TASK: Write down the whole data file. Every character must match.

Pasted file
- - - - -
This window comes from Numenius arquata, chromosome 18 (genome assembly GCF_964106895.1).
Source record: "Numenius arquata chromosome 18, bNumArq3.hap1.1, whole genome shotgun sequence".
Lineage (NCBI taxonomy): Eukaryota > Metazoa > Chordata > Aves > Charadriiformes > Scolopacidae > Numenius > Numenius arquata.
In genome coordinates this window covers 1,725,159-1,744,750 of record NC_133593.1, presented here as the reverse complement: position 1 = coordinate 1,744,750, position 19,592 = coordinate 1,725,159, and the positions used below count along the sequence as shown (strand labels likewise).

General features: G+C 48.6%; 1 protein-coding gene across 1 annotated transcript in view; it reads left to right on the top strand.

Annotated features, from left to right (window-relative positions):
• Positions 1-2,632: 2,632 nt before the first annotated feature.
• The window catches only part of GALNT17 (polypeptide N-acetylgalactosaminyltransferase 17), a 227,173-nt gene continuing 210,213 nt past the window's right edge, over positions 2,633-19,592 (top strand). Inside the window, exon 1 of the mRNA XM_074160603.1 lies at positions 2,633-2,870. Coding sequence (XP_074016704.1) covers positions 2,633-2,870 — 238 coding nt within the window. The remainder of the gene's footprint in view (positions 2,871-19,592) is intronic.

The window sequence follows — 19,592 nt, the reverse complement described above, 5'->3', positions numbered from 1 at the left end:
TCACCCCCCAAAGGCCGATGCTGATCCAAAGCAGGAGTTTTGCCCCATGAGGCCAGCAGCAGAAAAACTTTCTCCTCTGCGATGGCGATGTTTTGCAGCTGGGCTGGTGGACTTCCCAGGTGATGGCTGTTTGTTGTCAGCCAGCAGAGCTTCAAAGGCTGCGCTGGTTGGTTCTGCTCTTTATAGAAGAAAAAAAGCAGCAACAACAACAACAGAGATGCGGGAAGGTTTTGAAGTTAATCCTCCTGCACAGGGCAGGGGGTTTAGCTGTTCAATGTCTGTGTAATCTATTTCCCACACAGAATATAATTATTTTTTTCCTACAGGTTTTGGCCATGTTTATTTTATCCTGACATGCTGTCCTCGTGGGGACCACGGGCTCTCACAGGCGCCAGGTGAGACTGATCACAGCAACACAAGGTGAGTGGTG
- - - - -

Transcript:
This window comes from Numenius arquata, chromosome 18 (genome assembly GCF_964106895.1).
Source record: "Numenius arquata chromosome 18, bNumArq3.hap1.1, whole genome shotgun sequence".
Lineage (NCBI taxonomy): Eukaryota > Metazoa > Chordata > Aves > Charadriiformes > Scolopacidae > Numenius > Numenius arquata.
In genome coordinates this window covers 1,725,159-1,744,750 of record NC_133593.1, presented here as the reverse complement: position 1 = coordinate 1,744,750, position 19,592 = coordinate 1,725,159, and the positions used below count along the sequence as shown (strand labels likewise).

General features: G+C 48.6%; 1 protein-coding gene across 1 annotated transcript in view; it reads left to right on the top strand.

Annotated features, from left to right (window-relative positions):
• Positions 1-2,632: 2,632 nt before the first annotated feature.
• The window catches only part of GALNT17 (polypeptide N-acetylgalactosaminyltransferase 17), a 227,173-nt gene continuing 210,213 nt past the window's right edge, over positions 2,633-19,592 (top strand). Inside the window, exon 1 of the mRNA XM_074160603.1 lies at positions 2,633-2,870. Coding sequence (XP_074016704.1) covers positions 2,633-2,870 — 238 coding nt within the window. The remainder of the gene's footprint in view (positions 2,871-19,592) is intronic.

The window sequence follows — 19,592 nt, the reverse complement described above, 5'->3', positions numbered from 1 at the left end:
TCACCCCCCAAAGGCCGATGCTGATCCAAAGCAGGAGTTTTGCCCCATGAGGCCAGCAGCAGAAAAACTTTCTCCTCTGCGATGGCGATGTTTTGCAGCTGGGCTGGTGGACTTCCCAGGTGATGGCTGTTTGTTGTCAGCCAGCAGAGCTTCAAAGGCTGCGCTGGTTGGTTCTGCTCTTTATAGAAGAAAAAAAGCAGCAACAACAACAACAGAGATGCGGGAAGGTTTTGAAGTTAATCCTCCTGCACAGGGCAGGGGGTTTAGCTGTTCAATGTCTGTGTAATCTATTTCCCACACAGAATATAATTATTTTTTTCCTACAGGTTTTGGCCATGTTTATTTTATCCTGACATGCTGTCCTCGTGGGGACCACGGGCTCTCACAGGCGCCAGGTGAGACTGATCACAGCAACACAAGGTGAGTGGTG